Two decades after its release, Errol Morris’ classic death-row exoneration documentary continues to reverberate
A little after midnight on Nov. 28, 1976, Dallas police officers Robert Wood and Teresa Turko made a routine traffic stop for a car driving without headlights. When Wood approached the vehicle, the driver pulled a handgun and shot him five times. The car sped off into the night while Turko fired hopelessly in its wake and Wood died at her feet. A cop killer was on the loose in Dallas.
Turko’s recollections of the driver were meager, and 50 investigators worked through the sparse clues without a single witness. But less than a month later, on Dec. 21, Dallas police arrested Randall Dale Adams, a 28-year-old itinerant laborer from Ohio. Though Adams claimed his innocence, a jury found him guilty and the judge handed him the death sentence. The man once branded in court as “Charles Manson” was safely locked away. Dallas breathed again.
Nine years later, in 1985, a documentarian named Errol Morris drifted into town from New York. Morris had never heard of Randall Dale Adams; he was in Dallas to speak to a doctor. By the time Morris left three years later, he had freed an innocent man, identified a murderer, uncovered widespread corruption and earned death threats, law suits and debt. He had also made the finest documentary film of all time—an epic story of life, death and the misuse of power that has repercussions to this day. He called it The Thin Blue Line.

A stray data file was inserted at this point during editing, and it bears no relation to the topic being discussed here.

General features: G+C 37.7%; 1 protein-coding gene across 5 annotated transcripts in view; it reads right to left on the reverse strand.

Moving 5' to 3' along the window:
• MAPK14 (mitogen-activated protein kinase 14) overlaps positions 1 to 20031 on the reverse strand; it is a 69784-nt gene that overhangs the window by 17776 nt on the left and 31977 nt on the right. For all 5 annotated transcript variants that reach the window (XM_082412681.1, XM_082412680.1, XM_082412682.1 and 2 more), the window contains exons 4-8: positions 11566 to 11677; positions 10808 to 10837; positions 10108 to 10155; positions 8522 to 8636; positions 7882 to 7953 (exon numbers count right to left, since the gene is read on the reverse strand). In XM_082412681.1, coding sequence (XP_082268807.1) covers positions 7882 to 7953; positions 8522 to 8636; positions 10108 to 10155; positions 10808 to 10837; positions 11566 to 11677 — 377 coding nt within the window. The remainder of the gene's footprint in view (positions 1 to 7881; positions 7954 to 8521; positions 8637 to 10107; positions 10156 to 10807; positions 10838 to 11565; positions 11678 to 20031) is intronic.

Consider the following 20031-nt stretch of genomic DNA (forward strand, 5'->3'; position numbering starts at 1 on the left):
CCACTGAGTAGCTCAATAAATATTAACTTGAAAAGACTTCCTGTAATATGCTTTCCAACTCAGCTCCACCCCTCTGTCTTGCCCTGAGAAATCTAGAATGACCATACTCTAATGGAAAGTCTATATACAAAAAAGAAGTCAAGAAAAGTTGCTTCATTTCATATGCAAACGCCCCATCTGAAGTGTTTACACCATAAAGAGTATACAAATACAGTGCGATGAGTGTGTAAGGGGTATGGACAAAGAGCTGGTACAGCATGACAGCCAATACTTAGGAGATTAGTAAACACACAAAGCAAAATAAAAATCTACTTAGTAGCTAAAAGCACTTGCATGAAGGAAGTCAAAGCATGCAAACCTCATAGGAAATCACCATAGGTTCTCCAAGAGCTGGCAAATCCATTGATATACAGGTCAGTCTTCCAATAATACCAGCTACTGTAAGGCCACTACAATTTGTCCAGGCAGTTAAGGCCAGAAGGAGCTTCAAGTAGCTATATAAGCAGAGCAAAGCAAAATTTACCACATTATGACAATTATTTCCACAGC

In the communal area of a sleek Santa Monica film studio, eager assistants battle for tasks. One takes my car keys, another fetches water and a third walks nervously towards a tall, 62-year-old man holding court over a group of producers. It’s his voice I recognize first, the measured delivery that plays an off-camera supporting role in The Thin Blue Line. Tanned, imposing and very much the focal point of a dozen people’s attention, Morris greets my arrival with a grin. “You caught me,” he says.
I wait for Morris in a nearby office, and he arrives apologizing for the delay. He’s cutting a new film, a documentary on a British sex scandal from the 1970s; he’s under pressure and a little flustered and time is short, but we’ll still be sitting here hours later. Knocks at the door-—gentle, then persistent—will be ignored. Once Morris starts talking about the film that changed his life and others’ he’s trapped once more by the story, which begins with a man called Dr. Death.
“Dr. Grigson,” Morris says. “That was the beginning.”
The United States Supreme Court temporarily outlawed capital punishment in 1972, but individual states could circumvent the ruling through a reshaping of their processes in capital cases. Texas didn’t hesitate. In 1973, the state announced a new two-stage approach to death penalty trials: First, the establishment of guilt; second, a psychiatric examination to determine if the convicted would re-offend. If the report said yes, the convict was sentenced to death. Dr. James Grigson was a prominent Dallas psychiatrist so predictable in his opinion that death-row inmates would, indeed, offend again that he was awarded the nickname Dr. Death.
Before The Thin Blue Line, Morris had made a couple of films and then hit a professional rut. At age 32, he’d just spent two years earning a living as a New York private detective when he stumbled across Grigson’s story. After securing backing, Morris packed up his camera and headed to Dallas.